Building the 'Maginot Line' of soil health

The Maginot Line was a continuous series of fortifications built along the French-German border by the war-weary French in the 1930s, with the hope it would deter the fascists from invading.

You know how that worked out.


I traveled the 225 miles from Lansing to Ankeny on Christmas Eve, a drive through an Iowa landscape left snowless by an Arkansas December. Since the harvest is now long over, every square inch of land is left exposed, and lot of it is really, really exposed. My best estimate is that at least 50 percent and maybe as many as 70 percent of the fields were tilled. I don't have any data on this, but anecdotally fall tillage seems to be increasing, in my observation.


I can also say that I saw visible cover crops on only two fields, one near the town of Orchard and the other at mile marker 139 on I-35.

I posted these observations on my Twitter feed, and not surprisingly, that inspired some lively farmer responses that can be summed up mostly as:
• We want more time.
• We want more money.

Now I’d like to reply with the old joke about people in hell wanting ice water, but in this case, Satan is a sympathizer and these fellows are probably going to be provided with unlimited amounts of both.

I also got some replies that poor cover crop germination and growth this fall due to unfavorable weather has left more fields bare than what would otherwise be the case. Okay, I have no reason to dispute this, but if true, it casts serious doubt on the efficacy of cover crops to improve water quality and soil health since Iowa has some of the most dynamic weather on earth.

One of the latter responses was from a fellow who asked me to become a “certified investor” in his soil health consulting firm, so many of which seem to be sprouting like pigweed in a soybean field with a Roundup hangover.

These outfits can smell taxpayer money like a hog smells a buried acorn.

With U.S. Secretary of Agriculture Tom Vilsack mocking the European Union’s “Farm to Fork” regulatory approach to improved environmental performance from agriculture (1), Soil Health is being propped up as a Maginot Line of sorts that will defend Gaul from the Prussian Blitzkrieg of more hogs, more tile, more fertilizer, and more ethanol, even though there’s abundant evidence we can’t cope with the present levels.

The current conventional wisdom seems to be that if we're too cowardly to regulate Iowa's terrible water quality, then by god, let’s monetize it!

And that goes double for climate change, the change in this case being money from your pocket into the pocket of Agribusiness in the name of climate.

And paralleling the Maginot Line, we already have a Vichy government in-waiting comprised of the usual suspects in the agencies, academia, and non-profits.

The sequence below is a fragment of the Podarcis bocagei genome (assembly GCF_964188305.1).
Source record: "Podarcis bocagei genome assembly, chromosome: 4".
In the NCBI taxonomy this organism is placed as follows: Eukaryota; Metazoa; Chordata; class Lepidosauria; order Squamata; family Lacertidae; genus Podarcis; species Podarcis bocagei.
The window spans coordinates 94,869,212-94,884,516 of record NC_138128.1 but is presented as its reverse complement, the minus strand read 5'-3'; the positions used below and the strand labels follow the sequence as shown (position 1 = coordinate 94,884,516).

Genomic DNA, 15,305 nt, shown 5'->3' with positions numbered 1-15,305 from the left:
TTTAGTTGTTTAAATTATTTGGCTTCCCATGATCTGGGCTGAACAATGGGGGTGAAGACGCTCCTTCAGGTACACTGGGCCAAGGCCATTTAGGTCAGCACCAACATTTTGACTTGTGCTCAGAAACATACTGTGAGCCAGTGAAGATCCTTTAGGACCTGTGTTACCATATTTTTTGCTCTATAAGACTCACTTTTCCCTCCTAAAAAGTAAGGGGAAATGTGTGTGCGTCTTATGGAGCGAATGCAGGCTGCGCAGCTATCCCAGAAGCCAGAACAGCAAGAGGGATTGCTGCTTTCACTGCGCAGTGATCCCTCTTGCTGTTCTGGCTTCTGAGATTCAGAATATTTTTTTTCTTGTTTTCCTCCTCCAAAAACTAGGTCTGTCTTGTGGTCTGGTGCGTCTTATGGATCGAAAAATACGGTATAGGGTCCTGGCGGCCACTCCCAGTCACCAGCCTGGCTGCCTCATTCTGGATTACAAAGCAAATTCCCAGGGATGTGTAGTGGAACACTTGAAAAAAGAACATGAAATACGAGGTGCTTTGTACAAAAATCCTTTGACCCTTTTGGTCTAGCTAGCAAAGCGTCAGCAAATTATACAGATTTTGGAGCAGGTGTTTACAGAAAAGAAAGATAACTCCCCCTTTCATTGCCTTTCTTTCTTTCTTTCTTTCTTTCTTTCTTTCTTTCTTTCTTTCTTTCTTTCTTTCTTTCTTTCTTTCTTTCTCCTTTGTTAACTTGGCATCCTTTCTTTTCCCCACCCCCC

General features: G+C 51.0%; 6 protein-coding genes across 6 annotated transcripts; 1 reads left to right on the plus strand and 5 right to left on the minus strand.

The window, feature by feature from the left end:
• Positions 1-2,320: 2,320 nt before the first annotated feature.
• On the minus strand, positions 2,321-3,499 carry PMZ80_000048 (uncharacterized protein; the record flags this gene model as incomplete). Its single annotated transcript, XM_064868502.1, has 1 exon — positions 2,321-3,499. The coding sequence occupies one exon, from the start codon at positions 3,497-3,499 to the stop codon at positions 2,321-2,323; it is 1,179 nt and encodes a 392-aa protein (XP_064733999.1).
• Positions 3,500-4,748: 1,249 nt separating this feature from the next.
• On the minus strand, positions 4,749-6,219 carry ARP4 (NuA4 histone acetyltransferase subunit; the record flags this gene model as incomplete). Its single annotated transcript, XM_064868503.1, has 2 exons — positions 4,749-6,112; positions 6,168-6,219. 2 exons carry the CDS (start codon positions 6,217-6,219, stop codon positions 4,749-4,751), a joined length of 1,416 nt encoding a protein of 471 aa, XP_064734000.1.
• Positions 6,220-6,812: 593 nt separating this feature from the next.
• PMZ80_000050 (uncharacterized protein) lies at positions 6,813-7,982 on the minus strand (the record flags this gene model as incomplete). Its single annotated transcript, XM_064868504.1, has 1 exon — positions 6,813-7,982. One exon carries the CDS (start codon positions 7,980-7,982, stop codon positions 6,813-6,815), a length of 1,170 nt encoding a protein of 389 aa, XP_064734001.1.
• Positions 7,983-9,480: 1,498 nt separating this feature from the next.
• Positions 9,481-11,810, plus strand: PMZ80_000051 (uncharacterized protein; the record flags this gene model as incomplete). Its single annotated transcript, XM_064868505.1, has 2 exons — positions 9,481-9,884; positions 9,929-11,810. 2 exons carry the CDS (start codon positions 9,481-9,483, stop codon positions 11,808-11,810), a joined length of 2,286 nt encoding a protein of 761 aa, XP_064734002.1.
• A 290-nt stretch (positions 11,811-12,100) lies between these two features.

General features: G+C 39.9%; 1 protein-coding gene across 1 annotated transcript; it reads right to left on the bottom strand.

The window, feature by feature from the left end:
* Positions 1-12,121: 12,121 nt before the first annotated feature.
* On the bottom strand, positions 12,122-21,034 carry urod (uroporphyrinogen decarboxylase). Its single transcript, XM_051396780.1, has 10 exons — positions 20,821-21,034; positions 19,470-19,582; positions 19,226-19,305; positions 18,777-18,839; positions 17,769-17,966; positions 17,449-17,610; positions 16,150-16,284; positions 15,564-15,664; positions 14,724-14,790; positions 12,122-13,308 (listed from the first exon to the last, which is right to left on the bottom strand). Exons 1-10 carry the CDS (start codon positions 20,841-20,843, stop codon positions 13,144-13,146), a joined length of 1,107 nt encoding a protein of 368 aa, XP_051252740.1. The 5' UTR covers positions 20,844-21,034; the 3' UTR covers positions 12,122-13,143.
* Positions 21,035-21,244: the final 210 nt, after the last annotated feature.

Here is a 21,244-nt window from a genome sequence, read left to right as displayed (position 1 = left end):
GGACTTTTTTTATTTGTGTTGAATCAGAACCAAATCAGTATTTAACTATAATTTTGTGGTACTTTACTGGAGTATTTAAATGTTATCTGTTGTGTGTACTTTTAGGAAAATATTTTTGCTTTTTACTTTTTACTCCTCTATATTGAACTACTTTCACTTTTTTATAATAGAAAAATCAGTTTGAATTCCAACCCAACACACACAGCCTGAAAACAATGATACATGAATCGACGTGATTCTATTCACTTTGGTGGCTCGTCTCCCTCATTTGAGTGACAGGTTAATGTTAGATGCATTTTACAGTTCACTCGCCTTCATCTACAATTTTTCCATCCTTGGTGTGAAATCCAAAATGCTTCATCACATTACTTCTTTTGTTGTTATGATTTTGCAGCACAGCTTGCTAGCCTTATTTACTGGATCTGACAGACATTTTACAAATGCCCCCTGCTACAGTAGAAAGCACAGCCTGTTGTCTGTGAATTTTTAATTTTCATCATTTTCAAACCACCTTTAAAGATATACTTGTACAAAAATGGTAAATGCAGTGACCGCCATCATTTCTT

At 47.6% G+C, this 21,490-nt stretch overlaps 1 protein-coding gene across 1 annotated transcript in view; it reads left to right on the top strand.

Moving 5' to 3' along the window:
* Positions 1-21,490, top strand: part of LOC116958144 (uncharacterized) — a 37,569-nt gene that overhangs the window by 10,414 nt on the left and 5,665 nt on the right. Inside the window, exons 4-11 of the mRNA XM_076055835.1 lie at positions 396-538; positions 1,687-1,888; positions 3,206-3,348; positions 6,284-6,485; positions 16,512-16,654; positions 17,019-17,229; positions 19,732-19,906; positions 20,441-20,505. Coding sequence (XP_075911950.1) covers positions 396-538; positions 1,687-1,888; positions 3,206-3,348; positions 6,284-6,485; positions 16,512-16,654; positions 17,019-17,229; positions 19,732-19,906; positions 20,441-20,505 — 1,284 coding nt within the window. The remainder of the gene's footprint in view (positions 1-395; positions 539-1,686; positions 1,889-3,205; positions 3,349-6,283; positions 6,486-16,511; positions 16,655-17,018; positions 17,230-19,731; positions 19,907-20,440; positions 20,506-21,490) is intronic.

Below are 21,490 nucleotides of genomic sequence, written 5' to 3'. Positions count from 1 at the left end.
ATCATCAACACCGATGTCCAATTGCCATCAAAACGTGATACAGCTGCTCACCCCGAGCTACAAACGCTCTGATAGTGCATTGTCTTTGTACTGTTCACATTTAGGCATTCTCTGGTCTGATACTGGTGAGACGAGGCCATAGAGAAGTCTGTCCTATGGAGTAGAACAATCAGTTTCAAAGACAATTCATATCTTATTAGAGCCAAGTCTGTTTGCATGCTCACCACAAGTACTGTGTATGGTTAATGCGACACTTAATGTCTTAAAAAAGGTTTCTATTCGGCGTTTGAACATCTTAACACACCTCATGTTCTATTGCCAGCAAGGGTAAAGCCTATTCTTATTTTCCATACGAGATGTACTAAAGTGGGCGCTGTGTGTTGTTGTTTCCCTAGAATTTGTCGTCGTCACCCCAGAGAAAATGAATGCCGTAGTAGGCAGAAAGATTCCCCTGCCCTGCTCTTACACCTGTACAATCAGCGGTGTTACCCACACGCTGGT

Back in March, coincidentally (?) about the same time word got out that the Iowa legislature was discussing Soil Heath legislation, The Nature Conservancy announced that they are “building a portfolio of agtech ventures to improve soil health," and that “The Nature Conservancy has formed a partnership with iSelect Fund, an impact venture firm that invests mainly in agriculture and healthcare (quite a pair, don’t you think?), to source and invest in early-stage agtech ventures targeting soil health issues (2).”

Well isn’t that special.

Instead of building pipelines for CO2, maybe we could just go ahead and build one that pumps money into humanitarian aid for Meeting Attenders that helps them quaff more Manhattans in the hotel bar after a hot, grueling day in the Marriott conference room. And to think Iowa farmers get mad at me. Go figure.

If farmers want to improve their soil “health," which basically means increasing organic matter, then hey, they should knock themselves out.

Every conservationist ever has been saying that for decades. The benefits to the farmer are numerous and quantifiable, and these translate to more money and better land value.

But to ask the taxpayer to pay for this under the guise of improved water quality and climate change mitigation is a wagonload of horseshit that your children and grandchildren will be paying for, right along with the peel-and-eat shrimp that come with each Manhattan.

• Make farmers apply Iowa State University-recommended amounts of nitrogen.
• Quit farming in the two-year floodplain, and buffer perennial streams.
• Ban Fall tillage.
• Ban application of manure to snow and frozen ground.
• Rework the master matrix livestock rules such that IDNR can effectively enforce them and require N (nitrogen) and P (phosphorus) application at recommended rates commensurate with ISU guidelines in the N rate calculator.

Cost to the taxpayer: zero dollars.



The Hagstrom Report. Farming and Ranching, September 20, 2021.

Senatus, R. The Nature Conservancy is building a portfolio of agtech ventures to improve soil health. Agrifood Tech, March 24, 2021.

Chris Jones, IIHR Research Engineer – Posted December 26, 2021
Water Quality Monitoring & Research
IIHR — Hydroscience & EngineeringCollege of Engineering

You can sign up for Chris' blog on water quality and agriculture at:

Go to top